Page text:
The body 120 has an upper mounting surface 13, shown in plan view in FIG. 7. It has four side walls or side surfaces represented here by the reference numerals 14a, 14b, 14c, and 14d, and a bottom face 15.
The retainer body 120 is formed with a generally cylindrical opening 23 extending normal to the face 15 and proportioned to receive, as a close fit, the cylindrical shank 22 of a punch, such as the punch 20 of FIGS. 1-4 or the punch 20a illustrated in FIG. 10.
The inclined ball receiving hole 32, the locking ball 30, and spring 35, including the angular relation of the axis of the hole 32 to the axis of the opening 23, and the angle of the locking ball recess 25, are all as previously identified. Also, the contact points or positions 36 at which the locking ball engages the shank 22, at the recess 25, and the diametrically opposed point 38 at which the ball 30 contacts the wall of the bore 32, are also as previously identified and as illustrated by the arrows in the elevational view of FIG. 7.
In the embodiments of FIGS. 7-12, a generally rectangular ball release access slot 150, which may be formed by Electro Discharge Machining, extends transversely completely through the body 120 in generally normal relation to the axis of the shank opening 123. This slot, which may be rectangular when viewed in cross-section, opens at two transverse surfaces of the body, namely surface 14a and the opposite surface 14c, through which the slot 150 may be accessed by a tool.
The slot 150 intercepts the inclined ball-receiving hole in non-interfering and in non-intersecting positions with any of the ball contact positions 36 or 38.
The slot 150 is formed with a lower pry wall 156 which forms a support for a prying tool, as previously identified in connection with the wall 56 of the embodiment of FIGS. 4 through 6. This lower wall 156 extends along a plane which is located between the lowermost surface of the ball 30 and the lower or inner end 32a of the slot 30, when the ball 30 is in its seated or locking position in the recess 25. This condition is illustrated in FIG. 8, and provides access for the insertion of a tool, through or into either end of the slot 150, and into engagement with the lower portion of the locking ball 30 which is closest to the retainer face 15.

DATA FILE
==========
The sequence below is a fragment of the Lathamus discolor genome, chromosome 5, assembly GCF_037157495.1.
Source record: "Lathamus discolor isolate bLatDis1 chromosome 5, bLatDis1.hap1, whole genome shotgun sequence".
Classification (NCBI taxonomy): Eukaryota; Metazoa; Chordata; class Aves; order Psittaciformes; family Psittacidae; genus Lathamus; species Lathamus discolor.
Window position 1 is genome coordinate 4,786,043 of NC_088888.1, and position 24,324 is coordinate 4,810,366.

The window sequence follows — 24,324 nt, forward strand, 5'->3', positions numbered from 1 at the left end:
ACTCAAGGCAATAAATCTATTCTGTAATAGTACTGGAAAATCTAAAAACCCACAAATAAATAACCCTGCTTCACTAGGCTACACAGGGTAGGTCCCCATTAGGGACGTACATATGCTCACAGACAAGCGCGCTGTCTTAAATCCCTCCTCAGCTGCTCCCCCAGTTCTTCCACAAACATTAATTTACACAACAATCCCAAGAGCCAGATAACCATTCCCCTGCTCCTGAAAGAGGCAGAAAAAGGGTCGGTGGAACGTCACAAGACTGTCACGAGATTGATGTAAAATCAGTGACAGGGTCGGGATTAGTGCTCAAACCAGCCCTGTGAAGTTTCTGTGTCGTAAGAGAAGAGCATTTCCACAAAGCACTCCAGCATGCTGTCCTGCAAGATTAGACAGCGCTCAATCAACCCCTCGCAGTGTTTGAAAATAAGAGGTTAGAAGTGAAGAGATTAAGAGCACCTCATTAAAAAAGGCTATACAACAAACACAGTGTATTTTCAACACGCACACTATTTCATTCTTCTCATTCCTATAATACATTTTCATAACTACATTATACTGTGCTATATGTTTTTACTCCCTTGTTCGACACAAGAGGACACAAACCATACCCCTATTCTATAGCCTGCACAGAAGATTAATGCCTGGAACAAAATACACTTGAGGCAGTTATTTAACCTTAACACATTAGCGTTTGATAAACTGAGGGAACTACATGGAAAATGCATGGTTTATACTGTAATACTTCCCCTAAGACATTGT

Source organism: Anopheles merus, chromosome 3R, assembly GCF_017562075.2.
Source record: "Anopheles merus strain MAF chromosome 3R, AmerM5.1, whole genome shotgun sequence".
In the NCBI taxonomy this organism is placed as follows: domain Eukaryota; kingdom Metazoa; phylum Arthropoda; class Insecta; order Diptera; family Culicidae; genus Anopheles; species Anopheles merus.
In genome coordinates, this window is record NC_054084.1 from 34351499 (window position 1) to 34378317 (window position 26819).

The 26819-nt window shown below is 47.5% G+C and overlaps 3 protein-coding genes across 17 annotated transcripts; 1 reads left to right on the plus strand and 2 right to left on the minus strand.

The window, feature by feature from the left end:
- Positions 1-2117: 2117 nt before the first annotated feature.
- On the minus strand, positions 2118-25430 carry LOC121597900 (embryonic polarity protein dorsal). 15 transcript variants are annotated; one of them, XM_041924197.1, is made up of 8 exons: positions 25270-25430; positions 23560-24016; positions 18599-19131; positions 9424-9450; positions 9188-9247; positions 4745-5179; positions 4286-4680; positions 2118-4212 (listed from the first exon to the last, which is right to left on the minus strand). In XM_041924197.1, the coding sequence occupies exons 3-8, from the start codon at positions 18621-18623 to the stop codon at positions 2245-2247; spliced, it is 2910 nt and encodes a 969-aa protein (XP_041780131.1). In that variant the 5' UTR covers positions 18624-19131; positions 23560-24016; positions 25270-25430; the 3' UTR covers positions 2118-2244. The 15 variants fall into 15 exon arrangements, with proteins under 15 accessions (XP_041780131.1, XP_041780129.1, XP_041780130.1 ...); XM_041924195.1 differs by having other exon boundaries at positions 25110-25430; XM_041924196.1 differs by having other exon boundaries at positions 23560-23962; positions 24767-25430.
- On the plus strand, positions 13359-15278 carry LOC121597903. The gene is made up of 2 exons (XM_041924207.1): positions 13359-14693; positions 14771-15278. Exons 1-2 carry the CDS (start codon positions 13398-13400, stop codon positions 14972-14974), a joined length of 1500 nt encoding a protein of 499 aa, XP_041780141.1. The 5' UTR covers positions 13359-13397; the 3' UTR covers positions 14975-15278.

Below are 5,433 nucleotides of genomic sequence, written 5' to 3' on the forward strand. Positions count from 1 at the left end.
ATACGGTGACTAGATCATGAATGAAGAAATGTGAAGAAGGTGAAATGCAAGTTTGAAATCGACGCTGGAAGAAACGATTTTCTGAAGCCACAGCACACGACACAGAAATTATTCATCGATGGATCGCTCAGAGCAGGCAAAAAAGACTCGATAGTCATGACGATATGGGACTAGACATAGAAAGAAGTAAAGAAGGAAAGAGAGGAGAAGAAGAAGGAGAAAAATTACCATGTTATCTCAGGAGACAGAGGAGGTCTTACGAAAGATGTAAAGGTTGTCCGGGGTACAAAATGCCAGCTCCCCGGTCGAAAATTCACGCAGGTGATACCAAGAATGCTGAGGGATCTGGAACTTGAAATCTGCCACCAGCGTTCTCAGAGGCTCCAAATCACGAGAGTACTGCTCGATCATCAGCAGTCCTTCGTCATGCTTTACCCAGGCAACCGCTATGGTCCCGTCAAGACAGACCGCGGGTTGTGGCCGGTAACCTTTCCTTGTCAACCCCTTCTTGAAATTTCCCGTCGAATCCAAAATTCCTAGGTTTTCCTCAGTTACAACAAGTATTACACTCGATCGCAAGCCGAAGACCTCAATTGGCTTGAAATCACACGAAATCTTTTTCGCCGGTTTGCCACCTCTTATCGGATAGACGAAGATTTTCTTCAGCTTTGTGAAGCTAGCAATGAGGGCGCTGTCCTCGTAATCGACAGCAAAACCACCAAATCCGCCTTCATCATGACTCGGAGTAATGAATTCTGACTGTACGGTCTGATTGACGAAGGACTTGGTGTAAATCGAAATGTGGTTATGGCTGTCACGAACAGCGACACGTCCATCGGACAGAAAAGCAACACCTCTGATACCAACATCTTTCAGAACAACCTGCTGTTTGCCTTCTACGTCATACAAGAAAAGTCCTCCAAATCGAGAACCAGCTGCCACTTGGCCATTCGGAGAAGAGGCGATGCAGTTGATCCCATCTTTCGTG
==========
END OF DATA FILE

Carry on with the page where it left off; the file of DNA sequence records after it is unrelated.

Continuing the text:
In some circumstances, including that of wear of the parts, the ball 30 may become seated in the recess 25 at a position somewhat lower than that illustrated in FIG. 8 so that the bottom of the ball, as viewed in FIG. 8, could in fact be below the plane of the slot surface 156. Nevertheless, the ball can be easily removed by reason of the fact that the center of the ball would be above the plane of this surface.
This embodiment of the invention also includes a specially designed ball-release tool in the form of an elongated slot-conforming bar 200, as shown in FIG. 9 and as further illustrated in FIGS. 11 and 12. The bar 200 is shown as being rectangular in shape over the major portion of its length, and is proportioned to form an easy sliding fit within the slot 150, with a bottom planar surface 202 riding along the bottom wall 156 of the slot.
The bar 202 is formed with a tapered nose 205 on at least one end thereof. The nose 205 forms an inclined ramp or surface 208 extending from a terminal pointed end 206 smoothly to an upper surface 210 of the bar 200. This upper surface otherwise is parallel to the lower surface 202. The tapered surface 208 of the nose 205 provides a ball lifting surface by which the ball 30 may be raised or elevated within its hole 32, against the bias of the spring 35, to the point at which the ball then rests on the surface 210. The first position, at which the point 206 has been inserted in the slot 150, beneath the ball 30, is illustrated in FIG. 11, and the ball lifting position in which the ball is elevated to the point where it rests on the surface 210, is illustrated in FIG. 12.